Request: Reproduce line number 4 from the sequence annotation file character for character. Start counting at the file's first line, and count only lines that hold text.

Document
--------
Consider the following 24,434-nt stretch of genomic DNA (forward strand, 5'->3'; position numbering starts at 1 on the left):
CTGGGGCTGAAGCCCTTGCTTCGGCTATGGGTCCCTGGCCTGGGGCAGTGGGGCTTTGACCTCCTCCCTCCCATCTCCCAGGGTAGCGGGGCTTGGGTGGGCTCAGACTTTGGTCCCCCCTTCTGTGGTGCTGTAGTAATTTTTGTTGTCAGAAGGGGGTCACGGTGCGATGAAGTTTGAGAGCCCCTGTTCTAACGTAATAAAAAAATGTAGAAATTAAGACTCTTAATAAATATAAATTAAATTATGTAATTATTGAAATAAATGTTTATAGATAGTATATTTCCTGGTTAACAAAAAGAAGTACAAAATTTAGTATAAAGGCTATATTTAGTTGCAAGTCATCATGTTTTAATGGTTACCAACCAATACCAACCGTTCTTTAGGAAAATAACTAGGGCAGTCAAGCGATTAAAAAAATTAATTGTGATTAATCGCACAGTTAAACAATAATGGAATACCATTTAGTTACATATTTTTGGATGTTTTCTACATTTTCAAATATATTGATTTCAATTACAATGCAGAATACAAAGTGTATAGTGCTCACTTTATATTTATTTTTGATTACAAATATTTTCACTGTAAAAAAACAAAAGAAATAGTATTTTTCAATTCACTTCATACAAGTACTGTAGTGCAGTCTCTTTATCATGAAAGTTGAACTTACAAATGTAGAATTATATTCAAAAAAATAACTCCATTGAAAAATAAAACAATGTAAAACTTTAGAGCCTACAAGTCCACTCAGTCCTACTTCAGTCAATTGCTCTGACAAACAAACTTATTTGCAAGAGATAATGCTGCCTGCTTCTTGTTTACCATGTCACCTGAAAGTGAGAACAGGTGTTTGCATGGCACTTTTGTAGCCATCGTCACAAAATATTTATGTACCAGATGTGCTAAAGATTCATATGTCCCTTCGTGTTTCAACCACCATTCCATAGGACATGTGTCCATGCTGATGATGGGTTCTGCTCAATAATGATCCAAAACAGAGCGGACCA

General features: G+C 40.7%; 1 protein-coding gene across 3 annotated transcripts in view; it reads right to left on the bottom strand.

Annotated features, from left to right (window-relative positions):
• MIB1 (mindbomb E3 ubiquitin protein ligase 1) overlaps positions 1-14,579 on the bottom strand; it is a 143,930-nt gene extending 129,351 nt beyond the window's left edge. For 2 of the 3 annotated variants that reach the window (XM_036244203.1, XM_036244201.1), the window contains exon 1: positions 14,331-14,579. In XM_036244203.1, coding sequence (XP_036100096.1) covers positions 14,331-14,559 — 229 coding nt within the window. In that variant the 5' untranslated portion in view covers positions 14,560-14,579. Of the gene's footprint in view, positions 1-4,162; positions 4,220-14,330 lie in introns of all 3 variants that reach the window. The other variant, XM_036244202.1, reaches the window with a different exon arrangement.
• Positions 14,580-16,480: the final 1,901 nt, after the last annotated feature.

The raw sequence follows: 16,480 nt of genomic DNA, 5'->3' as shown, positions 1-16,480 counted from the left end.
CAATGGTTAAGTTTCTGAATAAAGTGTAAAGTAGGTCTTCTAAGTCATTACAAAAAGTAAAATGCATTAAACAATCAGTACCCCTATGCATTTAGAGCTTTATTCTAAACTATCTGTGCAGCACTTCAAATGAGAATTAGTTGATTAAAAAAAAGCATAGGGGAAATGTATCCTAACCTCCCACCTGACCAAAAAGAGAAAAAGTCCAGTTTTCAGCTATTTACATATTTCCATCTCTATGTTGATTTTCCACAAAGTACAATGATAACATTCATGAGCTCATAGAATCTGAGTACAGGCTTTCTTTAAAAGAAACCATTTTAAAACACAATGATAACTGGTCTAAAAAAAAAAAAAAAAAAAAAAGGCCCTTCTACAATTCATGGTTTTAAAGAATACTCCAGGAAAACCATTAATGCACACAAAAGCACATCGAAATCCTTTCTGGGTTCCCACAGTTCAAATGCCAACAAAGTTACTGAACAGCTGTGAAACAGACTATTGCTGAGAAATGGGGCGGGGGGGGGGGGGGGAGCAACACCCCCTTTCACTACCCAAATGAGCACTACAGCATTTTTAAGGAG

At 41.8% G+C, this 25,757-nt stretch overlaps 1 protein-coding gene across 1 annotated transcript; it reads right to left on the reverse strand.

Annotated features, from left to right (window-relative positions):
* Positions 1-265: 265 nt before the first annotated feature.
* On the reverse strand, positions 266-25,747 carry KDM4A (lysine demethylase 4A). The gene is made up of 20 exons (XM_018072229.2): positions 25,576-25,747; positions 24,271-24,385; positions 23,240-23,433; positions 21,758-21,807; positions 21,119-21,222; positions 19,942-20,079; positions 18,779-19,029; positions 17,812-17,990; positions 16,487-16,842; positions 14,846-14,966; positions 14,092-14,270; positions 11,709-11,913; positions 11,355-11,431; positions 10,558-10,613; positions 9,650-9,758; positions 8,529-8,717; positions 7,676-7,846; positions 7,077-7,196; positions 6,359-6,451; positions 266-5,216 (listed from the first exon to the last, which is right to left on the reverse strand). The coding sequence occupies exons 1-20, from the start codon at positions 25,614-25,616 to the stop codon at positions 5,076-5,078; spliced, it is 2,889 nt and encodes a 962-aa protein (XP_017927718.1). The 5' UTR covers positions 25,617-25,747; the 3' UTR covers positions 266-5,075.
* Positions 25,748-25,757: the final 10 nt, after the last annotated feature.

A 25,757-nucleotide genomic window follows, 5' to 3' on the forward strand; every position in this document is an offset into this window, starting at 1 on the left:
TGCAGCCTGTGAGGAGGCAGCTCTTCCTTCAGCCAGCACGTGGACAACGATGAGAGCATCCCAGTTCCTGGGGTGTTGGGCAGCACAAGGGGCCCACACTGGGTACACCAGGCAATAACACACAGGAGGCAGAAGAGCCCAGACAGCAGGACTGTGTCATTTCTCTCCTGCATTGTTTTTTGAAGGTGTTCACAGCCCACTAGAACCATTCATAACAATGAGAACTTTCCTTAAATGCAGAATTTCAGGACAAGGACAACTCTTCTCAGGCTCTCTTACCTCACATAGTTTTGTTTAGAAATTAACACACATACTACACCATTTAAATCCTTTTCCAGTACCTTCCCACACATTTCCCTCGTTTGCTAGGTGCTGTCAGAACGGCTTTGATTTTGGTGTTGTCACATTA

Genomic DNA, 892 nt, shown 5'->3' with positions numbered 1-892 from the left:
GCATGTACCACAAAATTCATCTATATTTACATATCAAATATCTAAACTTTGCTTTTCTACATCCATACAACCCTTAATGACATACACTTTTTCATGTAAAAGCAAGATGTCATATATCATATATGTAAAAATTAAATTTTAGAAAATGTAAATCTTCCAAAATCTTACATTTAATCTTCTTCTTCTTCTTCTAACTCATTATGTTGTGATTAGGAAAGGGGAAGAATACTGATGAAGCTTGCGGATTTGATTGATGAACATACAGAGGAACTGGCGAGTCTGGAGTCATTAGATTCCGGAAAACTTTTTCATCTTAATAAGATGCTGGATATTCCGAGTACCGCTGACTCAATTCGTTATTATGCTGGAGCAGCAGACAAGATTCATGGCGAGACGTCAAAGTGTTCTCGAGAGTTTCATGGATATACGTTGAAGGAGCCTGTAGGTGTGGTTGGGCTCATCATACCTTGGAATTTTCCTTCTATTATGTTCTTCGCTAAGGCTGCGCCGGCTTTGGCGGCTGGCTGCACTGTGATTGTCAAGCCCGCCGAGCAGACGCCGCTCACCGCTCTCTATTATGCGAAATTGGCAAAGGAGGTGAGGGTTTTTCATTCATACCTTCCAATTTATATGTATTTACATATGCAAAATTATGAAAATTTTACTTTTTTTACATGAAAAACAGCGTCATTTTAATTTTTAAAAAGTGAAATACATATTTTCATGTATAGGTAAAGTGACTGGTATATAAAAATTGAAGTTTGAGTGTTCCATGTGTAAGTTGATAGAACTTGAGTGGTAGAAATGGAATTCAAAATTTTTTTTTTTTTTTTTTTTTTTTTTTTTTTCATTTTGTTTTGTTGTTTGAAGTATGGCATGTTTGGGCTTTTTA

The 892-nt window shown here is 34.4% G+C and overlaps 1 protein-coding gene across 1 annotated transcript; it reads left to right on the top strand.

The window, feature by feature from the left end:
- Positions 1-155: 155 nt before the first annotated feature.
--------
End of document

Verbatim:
Annotated features, from left to right (window-relative positions):